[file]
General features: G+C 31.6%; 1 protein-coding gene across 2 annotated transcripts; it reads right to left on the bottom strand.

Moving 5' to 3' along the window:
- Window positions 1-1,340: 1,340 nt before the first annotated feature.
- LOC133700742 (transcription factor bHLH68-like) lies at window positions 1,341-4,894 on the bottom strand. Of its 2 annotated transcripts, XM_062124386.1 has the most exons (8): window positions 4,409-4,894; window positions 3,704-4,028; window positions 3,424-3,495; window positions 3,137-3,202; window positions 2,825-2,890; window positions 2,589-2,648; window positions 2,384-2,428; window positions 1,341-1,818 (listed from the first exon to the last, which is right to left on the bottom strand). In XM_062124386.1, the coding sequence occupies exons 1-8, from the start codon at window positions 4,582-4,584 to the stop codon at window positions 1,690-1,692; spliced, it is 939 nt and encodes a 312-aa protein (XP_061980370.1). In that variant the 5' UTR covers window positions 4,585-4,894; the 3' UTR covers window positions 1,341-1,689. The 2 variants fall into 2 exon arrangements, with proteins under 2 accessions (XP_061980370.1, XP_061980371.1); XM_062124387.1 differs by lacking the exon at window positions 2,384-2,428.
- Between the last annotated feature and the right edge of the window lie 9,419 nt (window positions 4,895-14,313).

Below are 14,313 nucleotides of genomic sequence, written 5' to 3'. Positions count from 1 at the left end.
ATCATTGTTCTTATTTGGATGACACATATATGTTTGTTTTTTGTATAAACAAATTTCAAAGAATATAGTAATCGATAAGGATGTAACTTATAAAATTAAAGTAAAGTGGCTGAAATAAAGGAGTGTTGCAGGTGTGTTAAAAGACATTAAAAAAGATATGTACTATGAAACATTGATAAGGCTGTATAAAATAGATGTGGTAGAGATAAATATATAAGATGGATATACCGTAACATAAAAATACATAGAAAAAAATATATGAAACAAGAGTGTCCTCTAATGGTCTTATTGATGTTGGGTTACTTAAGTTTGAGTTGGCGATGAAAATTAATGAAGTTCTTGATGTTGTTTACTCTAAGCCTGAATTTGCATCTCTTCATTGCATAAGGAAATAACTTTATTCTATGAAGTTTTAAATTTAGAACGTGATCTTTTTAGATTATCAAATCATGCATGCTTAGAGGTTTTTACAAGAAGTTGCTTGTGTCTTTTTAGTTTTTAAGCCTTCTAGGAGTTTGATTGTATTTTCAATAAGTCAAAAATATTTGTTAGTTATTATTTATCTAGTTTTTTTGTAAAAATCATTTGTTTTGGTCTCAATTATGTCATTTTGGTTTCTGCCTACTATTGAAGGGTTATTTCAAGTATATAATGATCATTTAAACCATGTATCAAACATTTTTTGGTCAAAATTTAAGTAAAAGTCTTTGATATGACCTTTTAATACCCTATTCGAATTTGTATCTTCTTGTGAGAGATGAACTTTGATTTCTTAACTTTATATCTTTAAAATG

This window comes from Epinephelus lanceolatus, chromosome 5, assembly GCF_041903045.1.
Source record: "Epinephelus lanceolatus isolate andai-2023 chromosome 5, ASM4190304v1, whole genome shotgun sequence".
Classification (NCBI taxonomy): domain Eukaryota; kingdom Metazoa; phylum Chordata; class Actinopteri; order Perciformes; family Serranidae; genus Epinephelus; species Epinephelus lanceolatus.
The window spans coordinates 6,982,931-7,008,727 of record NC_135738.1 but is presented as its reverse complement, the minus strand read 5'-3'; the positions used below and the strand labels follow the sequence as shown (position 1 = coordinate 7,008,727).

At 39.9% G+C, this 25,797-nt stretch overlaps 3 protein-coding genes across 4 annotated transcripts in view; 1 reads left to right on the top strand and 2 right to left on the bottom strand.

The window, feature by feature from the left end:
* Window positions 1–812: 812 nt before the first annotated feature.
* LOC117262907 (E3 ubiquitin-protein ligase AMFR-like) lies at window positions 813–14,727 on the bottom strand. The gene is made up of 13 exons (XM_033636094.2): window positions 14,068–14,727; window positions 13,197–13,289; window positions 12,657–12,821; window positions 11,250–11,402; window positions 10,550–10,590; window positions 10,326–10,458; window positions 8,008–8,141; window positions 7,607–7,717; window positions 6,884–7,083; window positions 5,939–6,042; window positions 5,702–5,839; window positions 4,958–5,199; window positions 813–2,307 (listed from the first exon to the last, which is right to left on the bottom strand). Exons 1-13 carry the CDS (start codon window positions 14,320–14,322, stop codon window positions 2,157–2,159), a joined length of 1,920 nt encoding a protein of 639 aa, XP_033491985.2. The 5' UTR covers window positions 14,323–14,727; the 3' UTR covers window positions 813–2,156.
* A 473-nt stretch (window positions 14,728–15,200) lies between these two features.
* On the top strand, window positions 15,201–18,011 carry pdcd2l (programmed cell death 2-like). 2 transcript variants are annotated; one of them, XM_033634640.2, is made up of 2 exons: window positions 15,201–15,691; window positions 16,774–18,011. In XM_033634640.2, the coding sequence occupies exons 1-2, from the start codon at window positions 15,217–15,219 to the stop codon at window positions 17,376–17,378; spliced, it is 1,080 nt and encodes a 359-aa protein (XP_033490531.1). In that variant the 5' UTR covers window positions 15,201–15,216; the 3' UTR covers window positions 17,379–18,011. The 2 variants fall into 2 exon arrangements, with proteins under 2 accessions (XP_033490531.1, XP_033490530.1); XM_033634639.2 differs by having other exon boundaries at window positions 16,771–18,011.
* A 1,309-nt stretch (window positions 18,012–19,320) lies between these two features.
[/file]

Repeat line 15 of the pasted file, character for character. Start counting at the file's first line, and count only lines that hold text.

* LOC117262907 (E3 ubiquitin-protein ligase AMFR-like) lies at window positions 813–14,727 on the bottom strand. The gene is made up of 13 exons (XM_033636094.2): window positions 14,068–14,727; window positions 13,197–13,289; window positions 12,657–12,821; window positions 11,250–11,402; window positions 10,550–10,590; window positions 10,326–10,458; window positions 8,008–8,141; window positions 7,607–7,717; window positions 6,884–7,083; window positions 5,939–6,042; window positions 5,702–5,839; window positions 4,958–5,199; window positions 813–2,307 (listed from the first exon to the last, which is right to left on the bottom strand). Exons 1-13 carry the CDS (start codon window positions 14,320–14,322, stop codon window positions 2,157–2,159), a joined length of 1,920 nt encoding a protein of 639 aa, XP_033491985.2. The 5' UTR covers window positions 14,323–14,727; the 3' UTR covers window positions 813–2,156.